Chinese credit for August was out Friday night the news is poor. TSF came in at 2.9tr yuan:
This is 17.3% lower than last August and the 3MMA is still down 15.9% to boot:
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Year to date new credit is still hovering around -16% and has been for six months:
The rolling annual mountain is headed lower:
And broad credit is slip-sliding away at 10.3%:
In short, at the current rate, China will issue $1.2tr less new credit this year, much of it in the construction sectors.
Wall Street is trying to put a positive spin on it. Goldman is its usual drunkenly bullish self:
1. August TSF flow came in above expectations, although RMB loans surprised to the downside. Sequential growth of TSF stock improved to 10.6% mom annualized sa inAugust from 8.9% in July, and overall RMB loans growth picked up slightly to 9.1%month-over-month annualized, from 8.8% in July. M2 year-on-year growth was slightly lower than market expectations and slowed from 8.3% yoy in July to 8.2%yoy in August.
2. Among major TSF components, corporate and government bond net issuance, the major contributors to August TSF, picked up sharply. RMB loans increased slightly mainly on an acceleration in corporate mid-to-long term loans. After our adjustment for seasonality, corporate mid-to-long term loan growth picked up to 13.5% mom annualized from 11.4% in July, although corporate bill financing contracted sequentially and short-term corporate loan growth remained low. On loans to households, short-term loan growth remained slow at 4.2% mom annualized, while household mid-to-long term loan growth accelerated marginally to 9.8% mom annualized (vs. 9.0% in July). The decline in trust and entrust loans narrowed slightly in August, although bank acceptance bills remained largely muted after seasonal adjustment.
3. PBOC held a meeting with large commercial banks emphasizing the need to maintain stable credit growth, which likely helped with an acceleration of loan extensions during the last week of August, and we think the impact could be more visible in September. While we do not expect major policy easing on property and LGFVs regulations, some marginal relaxation in terms of implementation (e.g. PBOC’s guidance on acceleration of mortgage lending) would probably help with a rebound in credit growth. We continue to expect one more RRR cut later this year, and expect government bond net issuance to increase in the next few months which would support overall TSF growth.
4. In light of the better-than-expected export and total social financing data in August, we revise up our forecast for August Industrial Production from 5.8% yoy to 6.0% you. This would imply a modest rebound of +5.7% mom annualized, vs -28.8% in July.
Let’s not forget that Goldman told everybody in June that China didn’t matter to iron ore anymore and to go long.
Morgan Stanley is excited too:
Outlook–broad credit growth to bottom in September: We maintain our view that broad credit growth could bottom in September and rebound modestly in 4Q on the back of a low base and possible acceleration of govt. bond issuance (central+local govt.bonds)–there are Rmb3.7trn remaining quota for Sept.-Dec.(vs.Rmb2.7trn for the same period last year), which suggest a monthly net issuance of~Rmb900bn in the coming months. In the NDRC press conference on Wednesday, policymakers also pledged to ramp up preparation work for infrastructure projects related to local govt. special bonds for the rest of this year and 1H22. In our view, this means policymakers will likely push for faster local govt bond issuance in the coming months and front-load next-year’s govt. bond quota in 1H22, to arrest downside risks to growth.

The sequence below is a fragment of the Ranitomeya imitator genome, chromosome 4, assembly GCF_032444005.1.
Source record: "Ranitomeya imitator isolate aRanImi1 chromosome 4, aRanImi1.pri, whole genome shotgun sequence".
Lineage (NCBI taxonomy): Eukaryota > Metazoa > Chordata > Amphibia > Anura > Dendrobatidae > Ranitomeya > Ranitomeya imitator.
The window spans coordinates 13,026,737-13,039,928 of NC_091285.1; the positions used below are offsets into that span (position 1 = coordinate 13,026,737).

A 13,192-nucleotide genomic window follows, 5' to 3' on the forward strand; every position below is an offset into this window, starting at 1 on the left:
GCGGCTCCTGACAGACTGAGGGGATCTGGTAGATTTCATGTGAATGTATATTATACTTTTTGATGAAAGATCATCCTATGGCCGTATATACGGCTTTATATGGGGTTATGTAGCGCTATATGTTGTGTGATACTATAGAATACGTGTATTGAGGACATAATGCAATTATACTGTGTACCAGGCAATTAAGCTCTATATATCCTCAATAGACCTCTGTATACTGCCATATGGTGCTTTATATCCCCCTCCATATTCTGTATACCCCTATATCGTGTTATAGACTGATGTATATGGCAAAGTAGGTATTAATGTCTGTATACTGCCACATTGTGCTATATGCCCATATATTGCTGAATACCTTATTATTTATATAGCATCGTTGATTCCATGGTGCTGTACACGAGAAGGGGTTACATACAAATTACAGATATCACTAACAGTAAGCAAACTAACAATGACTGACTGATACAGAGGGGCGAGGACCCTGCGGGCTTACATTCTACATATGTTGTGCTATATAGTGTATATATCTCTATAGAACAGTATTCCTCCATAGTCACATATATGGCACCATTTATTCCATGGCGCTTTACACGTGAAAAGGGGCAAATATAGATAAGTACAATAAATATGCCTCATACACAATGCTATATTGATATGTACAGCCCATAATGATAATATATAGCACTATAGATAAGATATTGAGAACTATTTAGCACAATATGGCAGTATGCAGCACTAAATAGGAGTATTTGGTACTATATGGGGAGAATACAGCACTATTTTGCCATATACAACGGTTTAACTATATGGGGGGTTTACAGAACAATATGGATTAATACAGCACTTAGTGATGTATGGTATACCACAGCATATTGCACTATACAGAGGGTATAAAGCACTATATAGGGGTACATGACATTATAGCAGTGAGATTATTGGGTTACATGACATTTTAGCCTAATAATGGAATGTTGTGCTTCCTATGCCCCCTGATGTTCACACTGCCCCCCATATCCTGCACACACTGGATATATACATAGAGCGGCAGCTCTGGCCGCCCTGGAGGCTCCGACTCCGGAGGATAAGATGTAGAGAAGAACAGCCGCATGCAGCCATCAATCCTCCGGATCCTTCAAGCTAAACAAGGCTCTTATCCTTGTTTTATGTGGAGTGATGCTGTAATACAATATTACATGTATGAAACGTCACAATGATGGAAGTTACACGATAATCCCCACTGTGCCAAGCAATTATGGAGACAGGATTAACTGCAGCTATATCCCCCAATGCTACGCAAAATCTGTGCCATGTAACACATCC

Some others are predicting the imminent turn in the credit impulse, which is true, but there is world of difference between rising to zero on base effects and turning positive on stimulus.
Sometimes, economists just need to look out the window. The great white hope of local government borrowing has been pushed by policymakers since May yet borrowing has remained subdued:
So far, there has been NO ramp-up. Indeed, it has gotten worse and there is no reason to expect it to change much from here. Nomura put it best:
The upside for infrastructure investment appeared limited
The funding of infrastructure investment is derived mainly from three sources: fiscal expenditure, government bond issuance and local government revenues from land sales. With slower-than-usual fiscal expenditure and government bond issuance, annualized 2y-o-2y growth in infrastructure investment remained mediocre over the first seven months of this year at 2.7%, mainly supported by still-strong local government revenue from land sales (with annualized 2y-o-2y growth of 12.8% over the same period). As we expect Beijing to fully tap the remaining RMB4.3trn of its net bond financing quota for the final five months of this year and fiscal expenditure to speed up in coming months to counter the expected slowdown, infrastructure investment may increase in coming months. However, as we expect property market conditions to worsen notably, a likely slump in local government revenue from land sales suggests the potential upside for infrastructure investment is likely to be limited. In fact, the sharp slowdown in volume sales of capital durable goods in recent months, including excavators (Figure 20) and heavy-duty trucks, also bodes poorly for infrastructure investment in H2.
This is the problem of having an inverted balance sheet. Everything is going up all at once. Or everything is going down all at once. Right now it is the latter.
RRR and interest rate cuts will be necessary before long, triggering a lower CNY and crisis in EMs, commodities and broader markets.